Cost assessment is an input into one or more rules for decision-making, including
cost-benefit analysis (CBA), cost-effectiveness analysis (CEA), and multi-attribute
analysis. The analytical approaches differ primarily by how the objectives of
the decision-making framework are selected, specified, and valued. Some objectives
in mitigation policies can be specified in economic units (e.g., costs and benefits
measured in monetary units), and some in physical units (e.g., the amount of
pollutants dispersed in tonnes of CO2). In practice, however, the
challenge is in developing a consistent and comprehensive definition of every
important impact to be measured.
The literature uses a number of terms to depict the associated benefits and costs that arise in conjunction with GHG mitigation policies. These include co-benefits, ancillary benefits, side benefits, secondary benefits, collateral benefits, and associated benefits. In the current discussion, the term "co-benefits" refers to the non-climate benefits of GHG mitigation policies that are explicitly incorporated into the initial creation of mitigation policies. Thus, the term co-benefits reflects that most policies designed to address GHG mitigation also have other, often at least equally important, rationales involved at the inception of these policies (e.g., related to objectives of development, sustainability, and equity). In contrast, the term ancillary benefits connotes those secondary or side effects of climate change mitigation policies on problems that arise subsequent to any proposed GHG mitigation policies.
Policies aimed at mitigating GHGs, as stated earlier, can yield other social
benefits and costs (here called ancillary or co- benefits and costs), and a
number of empirical studies have made a preliminary attempt to assess these
impacts. It is apparent that the actual magnitude of the ancillary benefits
or co-benefits assessed critically depends on the scenario structure of the
analysis, in particular on the assumptions about policy management in the baseline
case. This implies that whether a particular impact is included or not depends
on the primary objective of the programme. Moreover, something that is seen
as a GHG reduction programme from an international perspective may be seen,
from a national perspective, as one in which local pollutants and GHGs are equally
All climate change policies necessitate some costs of implementation, that
is costs of changes to existing rules and regulations, making sure that the
necessary infrastructure is available, training and educating those who are
to implement the policy as well those affected by the measures, etc. Unfortunately,
such costs are not fully covered in conventional cost analyses. Implementation
costs in this context are meant to reflect the more permanent institutional
aspects of putting a programme into place and are different to those costs conventionally
considered as transaction costs. The latter, by definition, are temporary costs.
Considerable work needs to be done to quantify the institutional and other costs
of programmes, so that the reported figures are a better representation of the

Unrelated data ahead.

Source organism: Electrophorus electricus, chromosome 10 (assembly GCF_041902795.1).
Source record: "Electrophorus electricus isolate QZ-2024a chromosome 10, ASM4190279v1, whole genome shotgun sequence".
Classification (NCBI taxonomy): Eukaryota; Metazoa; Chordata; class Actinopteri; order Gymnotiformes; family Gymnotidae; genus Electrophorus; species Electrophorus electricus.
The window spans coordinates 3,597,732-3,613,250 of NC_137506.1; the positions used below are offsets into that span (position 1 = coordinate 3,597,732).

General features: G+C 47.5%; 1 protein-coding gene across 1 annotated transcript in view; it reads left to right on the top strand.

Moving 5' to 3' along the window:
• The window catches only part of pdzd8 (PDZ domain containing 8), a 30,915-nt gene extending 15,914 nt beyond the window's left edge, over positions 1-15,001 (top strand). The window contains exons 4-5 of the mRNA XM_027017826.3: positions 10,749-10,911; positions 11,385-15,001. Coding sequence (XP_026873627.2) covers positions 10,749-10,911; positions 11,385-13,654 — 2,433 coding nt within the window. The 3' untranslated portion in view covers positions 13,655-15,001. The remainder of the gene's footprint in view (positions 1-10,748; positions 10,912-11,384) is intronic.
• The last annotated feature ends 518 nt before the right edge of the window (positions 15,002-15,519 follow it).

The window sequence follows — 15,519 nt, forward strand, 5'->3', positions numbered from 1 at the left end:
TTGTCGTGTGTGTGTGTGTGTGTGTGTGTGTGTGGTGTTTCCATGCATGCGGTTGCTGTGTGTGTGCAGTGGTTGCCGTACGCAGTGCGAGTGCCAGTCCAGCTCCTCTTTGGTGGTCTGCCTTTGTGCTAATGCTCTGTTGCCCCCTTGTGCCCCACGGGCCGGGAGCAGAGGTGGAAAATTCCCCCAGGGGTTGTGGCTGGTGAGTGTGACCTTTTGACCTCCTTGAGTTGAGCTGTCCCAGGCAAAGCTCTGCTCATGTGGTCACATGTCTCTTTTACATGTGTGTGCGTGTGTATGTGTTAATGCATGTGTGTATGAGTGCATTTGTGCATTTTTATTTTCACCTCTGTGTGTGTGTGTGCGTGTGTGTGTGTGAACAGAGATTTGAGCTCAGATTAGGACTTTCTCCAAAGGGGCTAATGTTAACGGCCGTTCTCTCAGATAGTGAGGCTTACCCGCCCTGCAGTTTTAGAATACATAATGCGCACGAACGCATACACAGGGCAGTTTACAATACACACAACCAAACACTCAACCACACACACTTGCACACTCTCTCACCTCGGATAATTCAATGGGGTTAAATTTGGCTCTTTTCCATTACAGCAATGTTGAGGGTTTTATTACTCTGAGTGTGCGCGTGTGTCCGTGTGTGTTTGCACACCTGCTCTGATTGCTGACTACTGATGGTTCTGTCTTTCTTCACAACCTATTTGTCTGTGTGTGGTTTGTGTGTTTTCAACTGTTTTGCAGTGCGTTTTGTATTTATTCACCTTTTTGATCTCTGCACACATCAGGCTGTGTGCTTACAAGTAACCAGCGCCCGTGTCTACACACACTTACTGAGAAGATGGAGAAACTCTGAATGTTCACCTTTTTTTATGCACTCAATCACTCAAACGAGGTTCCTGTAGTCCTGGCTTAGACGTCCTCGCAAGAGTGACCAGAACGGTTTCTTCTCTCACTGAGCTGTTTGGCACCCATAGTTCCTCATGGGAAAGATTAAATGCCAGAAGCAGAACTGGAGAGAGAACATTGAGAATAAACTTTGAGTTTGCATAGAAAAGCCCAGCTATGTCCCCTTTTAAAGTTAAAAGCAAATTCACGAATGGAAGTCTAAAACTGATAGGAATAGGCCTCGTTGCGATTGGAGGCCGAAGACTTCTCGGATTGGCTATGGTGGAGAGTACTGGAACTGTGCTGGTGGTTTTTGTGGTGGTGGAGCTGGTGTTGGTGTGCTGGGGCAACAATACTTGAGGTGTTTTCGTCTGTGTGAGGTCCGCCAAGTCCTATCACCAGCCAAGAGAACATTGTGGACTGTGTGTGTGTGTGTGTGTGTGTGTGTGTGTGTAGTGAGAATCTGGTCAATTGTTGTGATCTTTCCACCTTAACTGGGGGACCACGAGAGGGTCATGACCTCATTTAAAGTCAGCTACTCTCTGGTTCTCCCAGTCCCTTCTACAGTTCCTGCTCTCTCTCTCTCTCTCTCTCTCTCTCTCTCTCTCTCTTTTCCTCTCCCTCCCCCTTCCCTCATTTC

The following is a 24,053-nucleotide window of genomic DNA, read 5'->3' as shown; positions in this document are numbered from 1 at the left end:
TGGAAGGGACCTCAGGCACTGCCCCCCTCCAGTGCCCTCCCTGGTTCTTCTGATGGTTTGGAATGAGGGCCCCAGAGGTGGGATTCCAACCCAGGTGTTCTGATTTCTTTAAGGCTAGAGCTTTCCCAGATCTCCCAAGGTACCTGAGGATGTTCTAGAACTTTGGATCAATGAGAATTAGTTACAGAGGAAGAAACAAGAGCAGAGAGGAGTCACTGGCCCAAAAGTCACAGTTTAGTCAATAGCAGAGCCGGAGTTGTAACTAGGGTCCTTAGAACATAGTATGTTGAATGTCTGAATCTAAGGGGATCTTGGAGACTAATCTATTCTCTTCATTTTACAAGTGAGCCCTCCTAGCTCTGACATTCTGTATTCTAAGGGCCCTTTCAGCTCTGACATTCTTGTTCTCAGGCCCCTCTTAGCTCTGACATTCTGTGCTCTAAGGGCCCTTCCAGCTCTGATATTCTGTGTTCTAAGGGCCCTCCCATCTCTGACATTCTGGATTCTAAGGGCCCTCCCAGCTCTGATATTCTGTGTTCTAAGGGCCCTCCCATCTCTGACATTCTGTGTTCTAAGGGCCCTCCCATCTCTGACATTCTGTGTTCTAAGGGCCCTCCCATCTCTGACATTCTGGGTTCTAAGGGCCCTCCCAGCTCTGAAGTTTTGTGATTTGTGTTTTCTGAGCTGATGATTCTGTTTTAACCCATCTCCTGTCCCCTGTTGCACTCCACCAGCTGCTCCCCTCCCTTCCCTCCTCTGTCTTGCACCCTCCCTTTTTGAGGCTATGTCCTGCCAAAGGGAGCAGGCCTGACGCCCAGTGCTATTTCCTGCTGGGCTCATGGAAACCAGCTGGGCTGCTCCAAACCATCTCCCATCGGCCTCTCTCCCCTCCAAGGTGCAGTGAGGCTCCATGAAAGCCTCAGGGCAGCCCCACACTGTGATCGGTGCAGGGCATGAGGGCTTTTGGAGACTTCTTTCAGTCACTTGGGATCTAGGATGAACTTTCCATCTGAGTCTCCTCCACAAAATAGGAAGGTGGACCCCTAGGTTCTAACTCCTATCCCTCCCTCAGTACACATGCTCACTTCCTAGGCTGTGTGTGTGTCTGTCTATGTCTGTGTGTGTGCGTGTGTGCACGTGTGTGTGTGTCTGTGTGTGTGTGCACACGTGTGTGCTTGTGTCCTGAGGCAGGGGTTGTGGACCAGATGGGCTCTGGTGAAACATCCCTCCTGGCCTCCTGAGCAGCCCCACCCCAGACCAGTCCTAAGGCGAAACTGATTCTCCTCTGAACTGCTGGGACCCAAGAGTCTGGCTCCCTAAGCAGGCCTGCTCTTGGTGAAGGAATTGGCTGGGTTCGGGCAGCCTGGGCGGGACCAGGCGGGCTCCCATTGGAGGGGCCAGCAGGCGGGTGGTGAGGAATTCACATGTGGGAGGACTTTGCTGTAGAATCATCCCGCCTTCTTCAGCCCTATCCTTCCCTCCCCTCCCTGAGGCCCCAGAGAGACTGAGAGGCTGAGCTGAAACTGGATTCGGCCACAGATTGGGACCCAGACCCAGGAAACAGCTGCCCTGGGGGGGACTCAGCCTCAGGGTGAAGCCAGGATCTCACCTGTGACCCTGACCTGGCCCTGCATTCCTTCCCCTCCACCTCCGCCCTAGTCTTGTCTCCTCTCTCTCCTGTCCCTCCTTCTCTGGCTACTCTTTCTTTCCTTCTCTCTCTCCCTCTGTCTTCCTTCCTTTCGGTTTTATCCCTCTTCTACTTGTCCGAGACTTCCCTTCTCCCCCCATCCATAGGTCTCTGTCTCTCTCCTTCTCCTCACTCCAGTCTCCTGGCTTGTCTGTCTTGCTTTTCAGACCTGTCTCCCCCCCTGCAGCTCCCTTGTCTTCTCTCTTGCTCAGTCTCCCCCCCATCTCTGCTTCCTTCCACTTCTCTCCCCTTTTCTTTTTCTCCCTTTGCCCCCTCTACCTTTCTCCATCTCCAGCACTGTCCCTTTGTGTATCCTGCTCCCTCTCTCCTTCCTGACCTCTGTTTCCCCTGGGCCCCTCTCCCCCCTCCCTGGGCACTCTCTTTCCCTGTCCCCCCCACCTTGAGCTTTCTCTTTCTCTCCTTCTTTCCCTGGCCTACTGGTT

true costs that will be incurred if programmes are actually implemented.
There are broadly two approaches to discounting-an ethical or prescriptive
approach based on what rates of discount should be applied, and a descriptive
approach based on what rates of discount people (savers as well as investors)
actually apply in their day-to-day decisions. For mitigation analysis, the country
must base its decisions at least partly on discount rates that reflect the opportunity
cost of capital. Rates that range from 4% to 6% would probably be justified
in developed countries. The rate could be 10-12% or even higher in developing
countries. It is more of a challenge to argue that climate change mitigation
projects should face different rates, unless the mitigation project is of very
long duration. The literature shows increasing attention to rates that decline
over time and hence give more weight to benefits that occur in the long term.
Note that these rates do not reflect private rates of return, which typically
must be greater to justify a project, at around 10-25%.
While most people appreciate that adaptation choices affect the costs of mitigation, this obvious point is often not addressed in climate policymaking. Policy is fragmented - with mitigation being seen as addressing climate change and adaptation seen as a means of reacting to natural hazards. Usually mitigation and adaptation are modelled separately as a necessary simplification to gain traction on an immense and complex issue. As a consequence, the costs of risk reduction action are frequently estimated separately, and therefore each measure is potentially biased. This realization suggests that more attention to the interaction of mitigation and adaptation, and its empirical ramification, is worthwhile, though uncertainty about the nature and timing of impacts, including surprises, will constrain the extent to which the associated costs can be fully internalized.
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